Atoms: The Building Blocks of Matter
- All substances are made of tiny particles of matter called atoms which are the building blocks of all matter.
- Each atom is made of subatomic particles called protons, neutrons and electrons.
- The protons and neutrons are located at the centre of the atom, which is called the nucleus.
- The electrons move very fast around the nucleus in orbital paths called shells.
- The mass of the electron is negligible, hence the mass of an atom is contained within the nucleus where the protons and neutrons are located.
The structure of the carbon atom
- An element is a substance made of atoms that all contain the same number of protons (one type of atom) and cannot be split into anything simpler.
- So if you had 500g of pure carbon and divided it into 500 x 1g piles, each pile would contain the same substance and would not differ from any other pile.
- There is a limited number of elements and all elements are found on the Periodic Table eg. hydrogen, carbon, nitrogen.
- Each element is represented by its own unique symbol as seen on the Periodic Table e.g. N stands for nitrogen and for nitrogen only.
- Where a symbol contains two letters, the first one is always written in uppercase letters and the other in lowercase e.g. sodium is Na, not NA.
- The following elements must be written as molecules as they exist in nature as two atoms joined together: H2, N2, O2, F2, Cl2, Br2 and I2.
- The atomic number and mass number also shown on the Periodic Table.
The symbol key for carbon as represented on the Periodic Table
- Elements take part in chemical reactions in which new substances are made in processes that most often involve an energy change.
- In these reactions atoms combine together in fixed ratios that will give them full outer shells of electrons, often producing compounds.
- A compound is a pure substance made up of two or more elements chemically combined and which cannot be separated by physical means.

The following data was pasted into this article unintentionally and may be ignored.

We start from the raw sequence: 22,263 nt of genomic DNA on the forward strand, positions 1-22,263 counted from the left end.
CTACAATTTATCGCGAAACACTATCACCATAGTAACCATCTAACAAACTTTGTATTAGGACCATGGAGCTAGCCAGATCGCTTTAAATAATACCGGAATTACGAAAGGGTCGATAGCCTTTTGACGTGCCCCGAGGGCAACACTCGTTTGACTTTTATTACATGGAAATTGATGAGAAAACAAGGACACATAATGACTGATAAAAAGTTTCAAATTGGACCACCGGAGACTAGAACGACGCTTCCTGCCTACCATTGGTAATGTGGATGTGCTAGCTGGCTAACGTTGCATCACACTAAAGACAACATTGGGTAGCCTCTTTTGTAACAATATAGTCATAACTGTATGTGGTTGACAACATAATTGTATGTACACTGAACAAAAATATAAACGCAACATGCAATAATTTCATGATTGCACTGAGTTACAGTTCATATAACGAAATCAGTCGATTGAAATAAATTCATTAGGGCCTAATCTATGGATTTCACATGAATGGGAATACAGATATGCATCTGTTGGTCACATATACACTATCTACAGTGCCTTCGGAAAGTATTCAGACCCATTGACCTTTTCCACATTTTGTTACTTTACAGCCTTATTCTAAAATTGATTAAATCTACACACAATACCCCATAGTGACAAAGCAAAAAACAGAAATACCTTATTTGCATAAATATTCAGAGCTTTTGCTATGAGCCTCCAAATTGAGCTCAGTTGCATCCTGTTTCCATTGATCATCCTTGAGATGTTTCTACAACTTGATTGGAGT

- The properties of compounds are usually very different from the elements that form them.
- There is an unlimited number of compounds and the chemical formula is what tells you the ratio of atoms in a compound.
- For example H2O is a compound containing 2 hydrogen atoms and 1 oxygen atom.
- The chemical formula can be deduced from the relative number of atoms present.
- For example a molecule containing 3 atoms of hydrogen and 1 atom of nitrogen is NH3.
- Diagrams or models can also be used to represent the chemical formula.
The ammonia molecule consists of a central nitrogen atom bonded to 3 hydrogen atoms
Word & Symbol Equations
- These show the reactants and products of a chemical reaction using their full chemical names.
- The reactants are those substances on the left-hand side of the arrow and can be thought of as the chemical ingredients of the reaction.
- They react with each other and form new substances.
- The products are the new substances which are on the right-hand side of the arrow.
- The arrow (which is spoken as “goes to” or “produces”) implies the conversion of reactants into products.
- Reaction conditions or the name of a catalyst (a substance added to make a reaction go faster) can be written above the arrow.
- An example is the reaction of sodium hydroxide (a base) and hydrochloric acid produces sodium chloride (common table salt) and water:
Sodium hydroxide + hydrochloric acid ⟶ sodium chloride + water
- These use the chemical symbols of each reactant and product that take part in chemical equations.
- For the reaction of sodium hydroxide (a base) and hydrochloric acid:
NaOH + HCl ⟶ NaCl + H2O
- There has to be the same number of atoms of each element on either side of the equation as no atoms are lost during a chemical reaction.
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Morgan’s passion for the Periodic Table begun on his 10th birthday when he received his first Chemistry set. After studying the subject at university he went on to become a fully fledged Chemistry teacher, and now works in an international school in Madrid! In his spare time he helps create our fantastic resources to help you ace your exams.